CDR: Twenty Hertz 
it seems that I have been reviewing quite a few drone music oriented releases
of late, however when they are done as well as this there is certainly
no cause for complaint. Although I have not come across Mr Wells before,
this has little bearing on his excellently honed skills for creating fluid,
yet tensile atmospherics.
With a clear and crystalline sound production it is easy to get lost within
the shimming & semi metallic sounding drones that form a taut introduction
to the single 22 minute track. Likewise with a solid grasp of dynamics,
the technique of using sections of almost silence only serves to intensify
the track’s heavier tonal sections.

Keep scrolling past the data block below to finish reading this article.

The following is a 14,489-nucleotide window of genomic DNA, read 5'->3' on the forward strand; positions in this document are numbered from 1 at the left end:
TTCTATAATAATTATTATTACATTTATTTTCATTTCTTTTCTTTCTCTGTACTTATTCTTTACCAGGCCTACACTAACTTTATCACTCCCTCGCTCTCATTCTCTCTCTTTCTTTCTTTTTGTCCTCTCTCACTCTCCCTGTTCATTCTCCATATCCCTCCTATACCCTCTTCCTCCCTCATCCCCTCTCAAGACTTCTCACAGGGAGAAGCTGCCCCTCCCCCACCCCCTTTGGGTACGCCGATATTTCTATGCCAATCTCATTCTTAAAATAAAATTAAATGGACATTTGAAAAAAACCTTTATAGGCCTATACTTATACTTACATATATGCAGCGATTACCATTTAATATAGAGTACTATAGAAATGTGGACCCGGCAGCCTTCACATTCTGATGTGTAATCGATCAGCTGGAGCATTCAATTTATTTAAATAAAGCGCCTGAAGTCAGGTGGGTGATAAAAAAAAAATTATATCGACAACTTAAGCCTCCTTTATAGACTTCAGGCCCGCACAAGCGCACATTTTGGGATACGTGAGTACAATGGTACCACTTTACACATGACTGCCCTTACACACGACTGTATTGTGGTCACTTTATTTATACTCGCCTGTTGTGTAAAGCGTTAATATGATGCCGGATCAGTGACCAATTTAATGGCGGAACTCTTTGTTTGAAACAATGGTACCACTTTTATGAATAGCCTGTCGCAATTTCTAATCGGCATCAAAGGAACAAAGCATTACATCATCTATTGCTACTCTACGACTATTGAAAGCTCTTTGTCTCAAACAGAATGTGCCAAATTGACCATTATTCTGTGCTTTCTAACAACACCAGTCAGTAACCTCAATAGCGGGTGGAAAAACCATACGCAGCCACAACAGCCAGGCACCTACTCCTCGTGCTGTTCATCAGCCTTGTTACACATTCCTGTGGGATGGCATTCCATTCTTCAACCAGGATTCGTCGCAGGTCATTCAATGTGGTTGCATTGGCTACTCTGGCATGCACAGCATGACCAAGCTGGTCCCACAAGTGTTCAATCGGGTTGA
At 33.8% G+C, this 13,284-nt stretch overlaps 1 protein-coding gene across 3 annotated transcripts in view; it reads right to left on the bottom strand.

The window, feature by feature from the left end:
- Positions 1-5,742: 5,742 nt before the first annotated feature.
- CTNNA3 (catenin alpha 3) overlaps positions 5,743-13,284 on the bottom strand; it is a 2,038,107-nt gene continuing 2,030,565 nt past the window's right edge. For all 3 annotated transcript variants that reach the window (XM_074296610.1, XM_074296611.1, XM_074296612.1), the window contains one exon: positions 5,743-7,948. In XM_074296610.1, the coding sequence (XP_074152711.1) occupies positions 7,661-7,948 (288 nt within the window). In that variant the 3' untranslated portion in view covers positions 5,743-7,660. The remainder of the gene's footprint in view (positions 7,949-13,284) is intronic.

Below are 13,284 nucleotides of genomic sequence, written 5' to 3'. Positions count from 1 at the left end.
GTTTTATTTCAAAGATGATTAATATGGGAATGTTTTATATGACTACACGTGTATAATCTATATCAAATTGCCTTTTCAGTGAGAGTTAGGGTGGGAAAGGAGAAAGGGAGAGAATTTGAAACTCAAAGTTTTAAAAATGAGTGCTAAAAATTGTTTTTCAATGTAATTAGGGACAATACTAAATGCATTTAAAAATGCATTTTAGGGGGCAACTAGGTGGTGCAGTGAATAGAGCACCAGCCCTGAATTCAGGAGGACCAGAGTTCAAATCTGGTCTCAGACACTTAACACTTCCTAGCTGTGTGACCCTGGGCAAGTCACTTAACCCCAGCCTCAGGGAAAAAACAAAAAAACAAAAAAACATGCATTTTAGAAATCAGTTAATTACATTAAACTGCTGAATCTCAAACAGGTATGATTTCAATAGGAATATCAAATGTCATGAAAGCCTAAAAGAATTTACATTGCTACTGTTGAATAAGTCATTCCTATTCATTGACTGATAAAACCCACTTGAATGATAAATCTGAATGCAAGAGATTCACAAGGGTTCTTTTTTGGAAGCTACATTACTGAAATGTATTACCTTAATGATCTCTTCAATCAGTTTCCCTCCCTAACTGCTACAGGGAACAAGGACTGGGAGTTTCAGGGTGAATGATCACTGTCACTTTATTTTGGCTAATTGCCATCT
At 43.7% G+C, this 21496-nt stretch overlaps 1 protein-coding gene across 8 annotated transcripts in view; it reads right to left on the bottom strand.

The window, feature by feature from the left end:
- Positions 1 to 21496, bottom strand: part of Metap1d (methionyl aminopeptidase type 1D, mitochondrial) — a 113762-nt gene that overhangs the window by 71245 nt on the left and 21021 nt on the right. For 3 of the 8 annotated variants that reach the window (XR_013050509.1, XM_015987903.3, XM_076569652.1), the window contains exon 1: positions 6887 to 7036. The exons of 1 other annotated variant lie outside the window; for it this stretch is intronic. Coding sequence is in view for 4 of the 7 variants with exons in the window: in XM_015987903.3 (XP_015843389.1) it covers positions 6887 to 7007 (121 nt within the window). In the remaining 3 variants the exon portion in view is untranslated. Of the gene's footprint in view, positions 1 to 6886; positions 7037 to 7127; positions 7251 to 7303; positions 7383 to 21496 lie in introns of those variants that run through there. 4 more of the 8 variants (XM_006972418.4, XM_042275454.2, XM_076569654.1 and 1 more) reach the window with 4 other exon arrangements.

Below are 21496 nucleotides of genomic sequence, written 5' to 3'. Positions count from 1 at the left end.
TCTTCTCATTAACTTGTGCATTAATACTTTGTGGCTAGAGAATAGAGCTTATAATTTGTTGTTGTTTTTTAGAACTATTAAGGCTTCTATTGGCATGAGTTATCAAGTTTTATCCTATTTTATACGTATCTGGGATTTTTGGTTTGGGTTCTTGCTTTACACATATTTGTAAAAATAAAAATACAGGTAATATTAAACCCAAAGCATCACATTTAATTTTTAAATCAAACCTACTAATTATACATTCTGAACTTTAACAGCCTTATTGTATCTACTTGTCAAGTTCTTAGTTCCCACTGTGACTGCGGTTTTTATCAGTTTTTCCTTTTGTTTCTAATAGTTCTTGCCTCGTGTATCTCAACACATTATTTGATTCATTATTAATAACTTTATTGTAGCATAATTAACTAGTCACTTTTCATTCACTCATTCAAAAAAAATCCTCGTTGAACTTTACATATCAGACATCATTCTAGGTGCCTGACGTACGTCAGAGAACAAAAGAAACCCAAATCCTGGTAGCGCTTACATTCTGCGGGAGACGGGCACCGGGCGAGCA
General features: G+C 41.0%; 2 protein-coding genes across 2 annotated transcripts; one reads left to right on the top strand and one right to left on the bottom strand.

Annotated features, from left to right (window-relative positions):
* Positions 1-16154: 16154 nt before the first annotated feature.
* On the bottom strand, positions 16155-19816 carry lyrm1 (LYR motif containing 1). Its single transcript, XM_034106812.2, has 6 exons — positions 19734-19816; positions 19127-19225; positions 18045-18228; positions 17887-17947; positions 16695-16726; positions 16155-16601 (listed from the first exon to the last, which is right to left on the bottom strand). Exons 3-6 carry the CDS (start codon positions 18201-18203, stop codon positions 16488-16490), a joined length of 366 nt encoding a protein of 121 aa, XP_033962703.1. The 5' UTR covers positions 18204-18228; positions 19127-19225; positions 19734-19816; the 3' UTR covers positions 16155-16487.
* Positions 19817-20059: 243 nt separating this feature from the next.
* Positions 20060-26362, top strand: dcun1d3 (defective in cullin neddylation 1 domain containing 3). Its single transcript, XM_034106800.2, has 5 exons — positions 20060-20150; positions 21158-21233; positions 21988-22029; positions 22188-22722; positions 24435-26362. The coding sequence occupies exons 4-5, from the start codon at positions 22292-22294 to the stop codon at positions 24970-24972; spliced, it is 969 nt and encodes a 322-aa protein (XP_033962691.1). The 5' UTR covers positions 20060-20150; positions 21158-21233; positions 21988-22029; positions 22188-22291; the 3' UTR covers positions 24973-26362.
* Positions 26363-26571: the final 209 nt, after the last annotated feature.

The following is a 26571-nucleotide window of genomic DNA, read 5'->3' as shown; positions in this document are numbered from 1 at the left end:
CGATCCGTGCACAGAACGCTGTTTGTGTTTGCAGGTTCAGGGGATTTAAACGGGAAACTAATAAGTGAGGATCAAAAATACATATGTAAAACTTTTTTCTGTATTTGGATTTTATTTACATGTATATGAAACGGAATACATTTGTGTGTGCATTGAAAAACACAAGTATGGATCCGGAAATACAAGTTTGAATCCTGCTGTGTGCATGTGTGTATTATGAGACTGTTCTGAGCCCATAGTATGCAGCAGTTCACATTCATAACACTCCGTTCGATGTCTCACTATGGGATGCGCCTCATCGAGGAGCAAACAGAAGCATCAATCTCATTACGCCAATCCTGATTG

With the track’s core being suitably melancholic, but steering away
from being spesifically dark, David Wells has presented a fine example
of where drone music can still be taken.
fine product released on Paul Bradleys’s Twentyhertz label, this
release consists of a single track, 22.41 mins. long of pure Dronescape.
There is a gentle intro into of finely manipulated tones, drones, and
oscillations which blends seamlessly permitting deep meditative exploration
and imagery. This is a delicate yet multilayered construction. With a
sharp change in direction the listener is directed down new avenue permitting
even deeper indulgence in new deamspaces. This then gives way to a slightly
more involving sonic environment. Again a deep meditative sound evolves
as the lower frequencies become more prominent as they penetrate the trance-like
rhythms of waves crashing onto some distant forgotten shore-line.
A truly enjoyable trip.
Wells] / [Twenty
/ Paul Bradley: [Op.5
/ Heart Of Embra]
Twenty Hertz Page